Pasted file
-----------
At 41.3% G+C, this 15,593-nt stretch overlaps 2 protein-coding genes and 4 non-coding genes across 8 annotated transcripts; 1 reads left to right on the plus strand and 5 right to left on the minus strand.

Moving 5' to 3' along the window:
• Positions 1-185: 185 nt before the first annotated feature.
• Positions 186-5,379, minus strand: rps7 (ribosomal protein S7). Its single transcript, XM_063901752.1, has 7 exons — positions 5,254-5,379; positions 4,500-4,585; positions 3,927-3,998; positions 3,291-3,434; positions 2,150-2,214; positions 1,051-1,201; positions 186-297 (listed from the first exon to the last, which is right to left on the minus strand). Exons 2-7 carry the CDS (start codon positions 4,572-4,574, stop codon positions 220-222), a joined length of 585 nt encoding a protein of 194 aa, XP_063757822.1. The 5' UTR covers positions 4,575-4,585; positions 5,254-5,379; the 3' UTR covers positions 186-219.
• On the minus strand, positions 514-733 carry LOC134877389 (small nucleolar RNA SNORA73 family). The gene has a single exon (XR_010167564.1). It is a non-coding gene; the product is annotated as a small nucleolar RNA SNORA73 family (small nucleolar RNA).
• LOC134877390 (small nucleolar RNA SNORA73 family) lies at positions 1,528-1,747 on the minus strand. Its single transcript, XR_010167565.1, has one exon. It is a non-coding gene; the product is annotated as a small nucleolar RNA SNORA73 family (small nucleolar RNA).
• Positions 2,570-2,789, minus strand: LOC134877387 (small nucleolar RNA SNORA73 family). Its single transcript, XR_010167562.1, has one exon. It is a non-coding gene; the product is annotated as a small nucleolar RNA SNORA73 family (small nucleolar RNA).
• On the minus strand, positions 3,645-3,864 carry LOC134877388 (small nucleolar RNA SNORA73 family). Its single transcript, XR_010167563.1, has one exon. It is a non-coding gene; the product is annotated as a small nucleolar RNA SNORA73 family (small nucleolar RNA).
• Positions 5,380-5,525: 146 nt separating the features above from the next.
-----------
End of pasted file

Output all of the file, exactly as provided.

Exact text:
At 41.3% G+C, this 15,593-nt stretch overlaps 2 protein-coding genes and 4 non-coding genes across 8 annotated transcripts; 1 reads left to right on the plus strand and 5 right to left on the minus strand.

Moving 5' to 3' along the window:
• Positions 1-185: 185 nt before the first annotated feature.
• Positions 186-5,379, minus strand: rps7 (ribosomal protein S7). Its single transcript, XM_063901752.1, has 7 exons — positions 5,254-5,379; positions 4,500-4,585; positions 3,927-3,998; positions 3,291-3,434; positions 2,150-2,214; positions 1,051-1,201; positions 186-297 (listed from the first exon to the last, which is right to left on the minus strand). Exons 2-7 carry the CDS (start codon positions 4,572-4,574, stop codon positions 220-222), a joined length of 585 nt encoding a protein of 194 aa, XP_063757822.1. The 5' UTR covers positions 4,575-4,585; positions 5,254-5,379; the 3' UTR covers positions 186-219.
• On the minus strand, positions 514-733 carry LOC134877389 (small nucleolar RNA SNORA73 family). The gene has a single exon (XR_010167564.1). It is a non-coding gene; the product is annotated as a small nucleolar RNA SNORA73 family (small nucleolar RNA).
• LOC134877390 (small nucleolar RNA SNORA73 family) lies at positions 1,528-1,747 on the minus strand. Its single transcript, XR_010167565.1, has one exon. It is a non-coding gene; the product is annotated as a small nucleolar RNA SNORA73 family (small nucleolar RNA).
• Positions 2,570-2,789, minus strand: LOC134877387 (small nucleolar RNA SNORA73 family). Its single transcript, XR_010167562.1, has one exon. It is a non-coding gene; the product is annotated as a small nucleolar RNA SNORA73 family (small nucleolar RNA).
• On the minus strand, positions 3,645-3,864 carry LOC134877388 (small nucleolar RNA SNORA73 family). Its single transcript, XR_010167563.1, has one exon. It is a non-coding gene; the product is annotated as a small nucleolar RNA SNORA73 family (small nucleolar RNA).
• Positions 5,380-5,525: 146 nt separating the features above from the next.